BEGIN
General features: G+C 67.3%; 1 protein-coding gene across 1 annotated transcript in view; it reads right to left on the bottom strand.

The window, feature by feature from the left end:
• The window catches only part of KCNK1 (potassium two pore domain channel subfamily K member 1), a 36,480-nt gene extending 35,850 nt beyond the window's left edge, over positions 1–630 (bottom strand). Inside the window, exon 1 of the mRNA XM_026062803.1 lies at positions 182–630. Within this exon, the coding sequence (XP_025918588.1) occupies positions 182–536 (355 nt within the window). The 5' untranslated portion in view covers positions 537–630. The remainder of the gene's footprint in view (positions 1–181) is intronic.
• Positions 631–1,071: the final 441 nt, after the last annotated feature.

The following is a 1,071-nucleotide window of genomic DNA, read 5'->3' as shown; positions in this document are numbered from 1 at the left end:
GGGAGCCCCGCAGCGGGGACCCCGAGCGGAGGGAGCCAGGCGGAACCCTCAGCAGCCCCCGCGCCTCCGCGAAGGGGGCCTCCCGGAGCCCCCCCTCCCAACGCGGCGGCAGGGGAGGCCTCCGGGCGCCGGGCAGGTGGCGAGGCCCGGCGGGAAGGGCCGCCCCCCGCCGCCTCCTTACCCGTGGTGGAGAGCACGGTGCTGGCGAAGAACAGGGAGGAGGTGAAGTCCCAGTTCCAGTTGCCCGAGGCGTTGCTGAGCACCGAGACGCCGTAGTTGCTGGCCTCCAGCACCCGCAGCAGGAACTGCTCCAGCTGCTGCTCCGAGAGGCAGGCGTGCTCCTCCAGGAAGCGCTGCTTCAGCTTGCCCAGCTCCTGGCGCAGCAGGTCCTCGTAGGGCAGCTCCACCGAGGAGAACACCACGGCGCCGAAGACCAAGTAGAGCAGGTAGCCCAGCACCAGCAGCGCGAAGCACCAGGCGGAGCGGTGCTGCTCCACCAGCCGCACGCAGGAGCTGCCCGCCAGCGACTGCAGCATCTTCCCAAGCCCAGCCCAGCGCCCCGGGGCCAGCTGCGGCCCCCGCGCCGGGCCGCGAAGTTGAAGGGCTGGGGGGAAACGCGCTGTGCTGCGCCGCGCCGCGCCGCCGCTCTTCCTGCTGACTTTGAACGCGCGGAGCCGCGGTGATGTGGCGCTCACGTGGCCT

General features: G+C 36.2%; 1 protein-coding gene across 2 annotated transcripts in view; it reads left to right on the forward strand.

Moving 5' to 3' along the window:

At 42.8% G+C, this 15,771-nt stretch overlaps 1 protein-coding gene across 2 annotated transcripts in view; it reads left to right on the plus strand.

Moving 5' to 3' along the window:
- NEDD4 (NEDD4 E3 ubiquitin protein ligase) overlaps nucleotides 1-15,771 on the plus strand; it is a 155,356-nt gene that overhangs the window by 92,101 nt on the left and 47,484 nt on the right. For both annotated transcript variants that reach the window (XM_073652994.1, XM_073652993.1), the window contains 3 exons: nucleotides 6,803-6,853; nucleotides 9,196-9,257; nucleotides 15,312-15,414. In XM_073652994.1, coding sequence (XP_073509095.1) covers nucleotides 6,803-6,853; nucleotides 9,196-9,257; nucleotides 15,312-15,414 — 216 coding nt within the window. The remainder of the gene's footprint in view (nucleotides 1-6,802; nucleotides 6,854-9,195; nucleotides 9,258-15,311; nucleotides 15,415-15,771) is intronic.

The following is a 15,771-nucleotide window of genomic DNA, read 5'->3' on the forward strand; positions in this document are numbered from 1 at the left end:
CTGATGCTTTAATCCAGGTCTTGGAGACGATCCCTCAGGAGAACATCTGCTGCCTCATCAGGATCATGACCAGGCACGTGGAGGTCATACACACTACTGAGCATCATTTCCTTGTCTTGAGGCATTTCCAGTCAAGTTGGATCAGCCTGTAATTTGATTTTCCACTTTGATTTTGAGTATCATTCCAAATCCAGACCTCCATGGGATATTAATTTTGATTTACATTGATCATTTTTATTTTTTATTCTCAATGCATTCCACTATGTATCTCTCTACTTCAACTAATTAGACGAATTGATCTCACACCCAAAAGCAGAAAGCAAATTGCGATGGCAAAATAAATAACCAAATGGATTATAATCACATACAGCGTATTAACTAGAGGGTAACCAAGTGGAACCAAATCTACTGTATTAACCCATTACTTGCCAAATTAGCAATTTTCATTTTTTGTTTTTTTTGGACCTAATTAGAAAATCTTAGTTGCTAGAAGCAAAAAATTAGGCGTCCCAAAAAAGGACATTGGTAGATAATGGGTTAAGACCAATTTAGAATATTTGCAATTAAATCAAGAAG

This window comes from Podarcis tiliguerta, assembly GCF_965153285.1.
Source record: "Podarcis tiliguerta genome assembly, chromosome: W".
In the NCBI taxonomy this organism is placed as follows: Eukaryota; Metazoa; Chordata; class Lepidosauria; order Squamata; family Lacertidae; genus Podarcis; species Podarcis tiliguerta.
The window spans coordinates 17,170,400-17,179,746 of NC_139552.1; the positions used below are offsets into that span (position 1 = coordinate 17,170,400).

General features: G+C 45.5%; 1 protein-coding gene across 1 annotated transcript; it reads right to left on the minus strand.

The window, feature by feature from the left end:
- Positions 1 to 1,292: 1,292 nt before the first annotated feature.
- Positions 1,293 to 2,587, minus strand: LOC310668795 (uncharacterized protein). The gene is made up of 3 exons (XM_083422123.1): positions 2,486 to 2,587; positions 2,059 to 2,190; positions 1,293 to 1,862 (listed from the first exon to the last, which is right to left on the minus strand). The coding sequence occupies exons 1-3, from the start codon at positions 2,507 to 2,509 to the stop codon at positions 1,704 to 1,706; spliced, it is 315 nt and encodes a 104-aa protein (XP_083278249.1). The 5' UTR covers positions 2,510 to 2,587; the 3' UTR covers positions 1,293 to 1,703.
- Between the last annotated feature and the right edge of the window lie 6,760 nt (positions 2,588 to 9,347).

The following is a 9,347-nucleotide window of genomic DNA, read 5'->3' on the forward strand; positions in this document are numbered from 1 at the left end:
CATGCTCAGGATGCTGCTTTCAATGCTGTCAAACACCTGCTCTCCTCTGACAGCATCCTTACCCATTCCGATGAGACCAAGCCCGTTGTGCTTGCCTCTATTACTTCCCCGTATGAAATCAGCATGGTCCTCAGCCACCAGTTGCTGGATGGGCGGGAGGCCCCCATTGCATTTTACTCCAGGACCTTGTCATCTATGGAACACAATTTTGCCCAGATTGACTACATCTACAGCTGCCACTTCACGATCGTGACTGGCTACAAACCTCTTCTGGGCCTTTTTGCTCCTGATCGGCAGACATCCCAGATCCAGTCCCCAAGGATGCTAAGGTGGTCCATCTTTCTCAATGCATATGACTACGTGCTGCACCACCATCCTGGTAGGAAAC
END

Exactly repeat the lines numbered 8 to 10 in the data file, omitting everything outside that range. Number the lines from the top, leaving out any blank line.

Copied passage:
Moving 5' to 3' along the window:

At 42.8% G+C, this 15,771-nt stretch overlaps 1 protein-coding gene across 2 annotated transcripts in view; it reads left to right on the plus strand.

Moving 5' to 3' along the window: